Coventry, Glasgow and London will all play host to the Pope and his bullet-proof “pope mobile” this autumn as the details of his much anticipated state visit were finally confirmed by Buckingham Palace earlier today.
Benedict XVI, who is currently struggling to contain a string of fresh clerical abuse allegations in Europe and Central America, will fly into Edinburgh on 16 September to be received by the Queen at Holyroodhouse before journeying to Glasgow to hold a major open-air mass in Bellahouston Park.
The following day he will travel to Coventry to preside over the beatification of Cardinal Newman, before moving onto the capital to deliver a landmark speech.
It is only the second visit to Britain by a Pope and represents the first time that the leader of the Catholic Church has made an official papal visit to the UK. John Paul II’s visit in 1982 was a strictly pastoral affair which won the Polish-born pontiff reams of admirers in a corner of the world that has long been regarded by Vatican traditionalists as a bastion of anti-papists.
Scottish Secretary Jim Murphy, the Catholic MP who is leading the preparations for the visit, said non-policing costs for the four day trip would run to £15m. Tax payers usually pick up the bill for state visits but the Catholic Church said today that it would help pay for the pastoral elements such as any open air masses and the beatification of Cardinal Newman.
Policing costs will have to be met from existing budgets, however, with no extra funds available for those forces that will have to provide security throughout the four day visit.
The Most Rev Vincent Nichols, archbishop of Westminster and the leader of Catholics in England and Wales, described the upcoming visit as an “historic” occasion that would bring one of the world’s most influential leaders to Britain.
“It takes us into new territory,” he said. “This is a visit of a leader of probably the oldest institution in the world with a diplomatic reach that is as rich as anybody’s, if not more. One only has to look at the 200 state leaders who attended the funeral of Pope John Paul II to have a glimpse of diplomatic reach of the Holy See.”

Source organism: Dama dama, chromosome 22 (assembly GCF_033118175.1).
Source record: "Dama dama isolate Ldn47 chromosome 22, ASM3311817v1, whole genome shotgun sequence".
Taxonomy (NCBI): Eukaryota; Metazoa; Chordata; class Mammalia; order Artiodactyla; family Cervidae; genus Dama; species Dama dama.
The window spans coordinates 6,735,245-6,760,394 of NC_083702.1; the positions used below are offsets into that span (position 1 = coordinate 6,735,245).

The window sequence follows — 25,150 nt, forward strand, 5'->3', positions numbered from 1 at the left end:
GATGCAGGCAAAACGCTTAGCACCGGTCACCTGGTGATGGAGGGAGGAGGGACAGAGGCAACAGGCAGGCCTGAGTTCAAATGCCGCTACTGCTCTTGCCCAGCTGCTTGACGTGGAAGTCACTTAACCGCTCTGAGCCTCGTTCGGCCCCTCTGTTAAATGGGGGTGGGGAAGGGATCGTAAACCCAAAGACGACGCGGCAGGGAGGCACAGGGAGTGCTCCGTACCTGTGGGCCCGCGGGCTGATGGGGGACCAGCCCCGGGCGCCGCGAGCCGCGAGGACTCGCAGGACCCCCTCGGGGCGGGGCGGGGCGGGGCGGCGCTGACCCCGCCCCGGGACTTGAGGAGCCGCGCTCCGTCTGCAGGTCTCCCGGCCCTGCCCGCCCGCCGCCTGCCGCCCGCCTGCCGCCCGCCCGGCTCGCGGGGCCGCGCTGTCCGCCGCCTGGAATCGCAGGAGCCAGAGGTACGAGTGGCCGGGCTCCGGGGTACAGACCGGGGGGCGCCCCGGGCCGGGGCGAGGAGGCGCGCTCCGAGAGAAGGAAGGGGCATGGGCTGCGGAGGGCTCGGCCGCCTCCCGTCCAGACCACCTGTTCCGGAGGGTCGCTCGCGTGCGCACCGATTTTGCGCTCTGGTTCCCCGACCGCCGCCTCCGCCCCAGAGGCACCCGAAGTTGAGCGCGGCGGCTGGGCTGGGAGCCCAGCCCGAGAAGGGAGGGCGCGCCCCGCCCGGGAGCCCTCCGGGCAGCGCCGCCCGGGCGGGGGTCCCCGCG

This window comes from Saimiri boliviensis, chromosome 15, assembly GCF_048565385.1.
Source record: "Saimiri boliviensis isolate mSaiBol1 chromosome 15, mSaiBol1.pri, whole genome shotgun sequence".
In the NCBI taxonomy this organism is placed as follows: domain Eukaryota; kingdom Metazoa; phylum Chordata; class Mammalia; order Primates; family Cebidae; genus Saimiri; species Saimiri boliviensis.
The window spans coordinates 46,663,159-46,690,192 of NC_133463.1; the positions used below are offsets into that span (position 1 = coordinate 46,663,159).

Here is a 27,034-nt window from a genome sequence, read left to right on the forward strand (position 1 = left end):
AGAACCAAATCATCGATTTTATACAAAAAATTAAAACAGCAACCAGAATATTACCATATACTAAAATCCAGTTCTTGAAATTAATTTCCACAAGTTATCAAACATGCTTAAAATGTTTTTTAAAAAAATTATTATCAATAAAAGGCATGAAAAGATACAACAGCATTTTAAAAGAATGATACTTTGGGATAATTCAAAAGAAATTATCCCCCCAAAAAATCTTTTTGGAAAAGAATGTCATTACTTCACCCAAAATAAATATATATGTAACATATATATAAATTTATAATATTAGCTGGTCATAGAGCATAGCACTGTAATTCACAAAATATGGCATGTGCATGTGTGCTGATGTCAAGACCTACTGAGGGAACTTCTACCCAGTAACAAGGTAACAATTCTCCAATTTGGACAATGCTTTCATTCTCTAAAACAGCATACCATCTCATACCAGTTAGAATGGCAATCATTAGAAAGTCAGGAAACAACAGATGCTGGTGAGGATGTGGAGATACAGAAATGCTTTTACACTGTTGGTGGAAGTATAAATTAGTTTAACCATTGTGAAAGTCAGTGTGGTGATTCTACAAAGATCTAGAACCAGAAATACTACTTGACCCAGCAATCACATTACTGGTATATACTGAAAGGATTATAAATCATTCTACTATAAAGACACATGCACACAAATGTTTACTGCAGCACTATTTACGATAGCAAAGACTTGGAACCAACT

Cardinal Keith O'Brien, Archbishop of St Andrews and Edinburgh, said the Pope would look to “remind Europe of it Christian roots and culture” as well as give “guidance on the great moral issues of our day.”
"It is my hope that all who are prepared to listen to him will open their hearts to his words,” he said.
When John Paul touched down at Gatwick airport in 1982, kissing the ground as he stepped off the plane, he instantly won over devotees and non-believers alike who turned out to attend his open air masses in their tens of thousands.
Like Benedict, John Paul had only been pope for little under half a decade when he made his trip to Britain, but he had already won widespread praise outside the Catholic Church for his ecumenical approach to other faiths and his approachable personality.
Benedict’s visit will take place in a very different atmosphere. Since becoming Pope in 2005, Joseph Ratzinger has guided the Catholic Church along a more traditionalist and conservative path. He has also upset both Jews and Muslims with a series of public gaffes.
The Vatican is also currently battling a whole new raft of historical and current abuse scandals, the most recent of which have emanated out of Germany, Holland and Mexico in recent weeks.
One of Ireland’s top Catholics, Cardinal Sean Brady, is also under intense pressure to resign after it emerged this week that he had attended two meetings where child abuse victims had signed vows of silence over complaints against a serial clerical sex abuser.
At a press conference announcing the state visit this afternoon, Cardinal O’Brian was somewhat taken aback by an Irish reporter asking if the Pope’s “moral guidance” would include publicly talking about child abuse during his visit.
“Well obviously I don’t know what the Pope is going to say and I don’t suppose he knows what he’s going to say as yet,” he said. ”We are quite a different country from Ireland, France or wherever else and I basically don’t know whether or not he will be addressing that particular subject.”
Archbishop Nichols, who won praise in the late 1990s for taking a hard stance against clerical abusers, added: “In this country and in Scotland we have dealt with issues of clerical sexual abuse for the last twelve years and I believe we have robust procedures in place. The abuse of any one child by anybody is a tragedy and it is unacceptable. But I believe people in this country will recognise in the Pope an eloquent, a gentle and profound teacher of all that is right and just.”